Common sense advice that is relevant to all patients with chronic venous insufficiency includes: promote venous return by avoiding a sedentary lifestyle, raising the legs on a stool when seated or elevating the legs in bed when lying down; avoid prolonged exposure to heat; maintain a healthy, non-obese body weight; and use a moisturizing cream to avoid skin dryness.

Guidance Statement

We suggest that a supervised exercise training program consisting of leg strengthening and aerobic activity for 6 months or more is reasonable for PTS patients who can tolerate it.

Venous ulcer management

Five to 10 % of DVT patients develop severe PTS, which can include leg ulcers. Post-thrombotic venous ulcers are treated with compression therapy, leg elevation, topical dressings and sometimes hemorheological agents like pentoxifylline but can be refractory to therapy and tend to recur.

Guidance Statement

We suggest that ideally, management of patients with post-thrombotic ulcers involves a multidisciplinary approach that includes an internist, dermatologist, vascular surgeon and wound care nurse. For more detailed discussion of venous ulcer management, please refer to recent published reviews [63, 64] and consensus guidelines [3].

Surgical or endovascular treatments for PTS

Surgical or endovascular procedures such as venous valve repair, venous bypass and venous stents to treat appropriately selected PTS patients have potential to decrease post-thrombotic manifestations that are attributable to deep vein obstruction or VR [65, 66]. However, because well-designed studies have not been performed to date, experience with these procedures varies substantially among providers, and rates of complications and failure are uncertain, these interventions should not be routinely utilized in unselected PTS populations. Rather, the opportunity to consult with an endovascular subspecialist who is experienced with the assessment and management of complex venous disease may be appropriate to discuss with selected patients with moderate-to-severe PTS who have substantial disability and life limitations. For more detailed discussion of surgical and endovascular treatments for PTS, please refer to a recently published AHA consensus guideline [3].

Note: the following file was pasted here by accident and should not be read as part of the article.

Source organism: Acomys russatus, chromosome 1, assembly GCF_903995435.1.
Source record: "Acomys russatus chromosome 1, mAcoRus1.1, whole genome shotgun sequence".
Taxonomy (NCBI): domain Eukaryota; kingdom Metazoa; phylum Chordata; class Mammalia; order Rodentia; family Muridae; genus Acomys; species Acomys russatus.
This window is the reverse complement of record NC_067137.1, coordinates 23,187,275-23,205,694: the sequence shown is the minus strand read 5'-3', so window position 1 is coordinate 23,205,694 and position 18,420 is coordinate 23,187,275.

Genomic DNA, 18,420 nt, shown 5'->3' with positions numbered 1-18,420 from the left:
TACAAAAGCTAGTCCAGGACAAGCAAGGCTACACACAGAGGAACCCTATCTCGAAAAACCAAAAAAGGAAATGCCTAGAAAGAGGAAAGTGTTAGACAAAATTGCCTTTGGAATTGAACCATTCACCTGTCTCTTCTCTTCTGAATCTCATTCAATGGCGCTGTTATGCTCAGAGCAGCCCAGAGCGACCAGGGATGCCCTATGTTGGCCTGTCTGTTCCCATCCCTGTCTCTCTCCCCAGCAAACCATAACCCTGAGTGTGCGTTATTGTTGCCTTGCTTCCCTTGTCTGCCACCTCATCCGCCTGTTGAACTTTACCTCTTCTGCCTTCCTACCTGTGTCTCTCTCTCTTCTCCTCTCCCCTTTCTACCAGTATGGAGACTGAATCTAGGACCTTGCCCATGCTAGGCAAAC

1. (8)

    Does PTS occur after upper extremity DVT?

     

After upper extremity DVT, 15–25 % of patients will develop PTS [67, 68]. As with lower limb PTS, upper extremity PTS can reduce quality of life and limb function [69, 70]. Not surprisingly, dominant arm PTS is associated with worse quality of life and disability than non-dominant arm PTS [69]. Data to guide the management of upper extremity PTS are lacking. There have been no trials of compression sleeves or bandages to prevent or treat upper extremity PTS, and it is not known whether thrombolysis, endovascular or surgical treatment of UEDVT results in lower rates of PTS than standard anticoagulation alone.

Guidance Statement

Due to potential for benefit and low potential for harm, we suggest a trial of a 20–30 mm Hg or 30–40 mm Hg compression sleeve in patients with symptoms of upper extremity PTS.

  1. (9)

    Does PTS occur after DVT in children?

     

The incidence of PTS is reported to be as high as 15–25 % in children with DVT [71, 72]. There are no pediatric studies that have evaluated the safety and effectiveness of therapies to prevent or treat PTS.

Guidance Statement

At present, we suggest that symptomatic management of PTS in children should generally follow adult guidelines, and that where possible, pediatricians with expertise in thromboembolism should manage pediatric patients with DVT.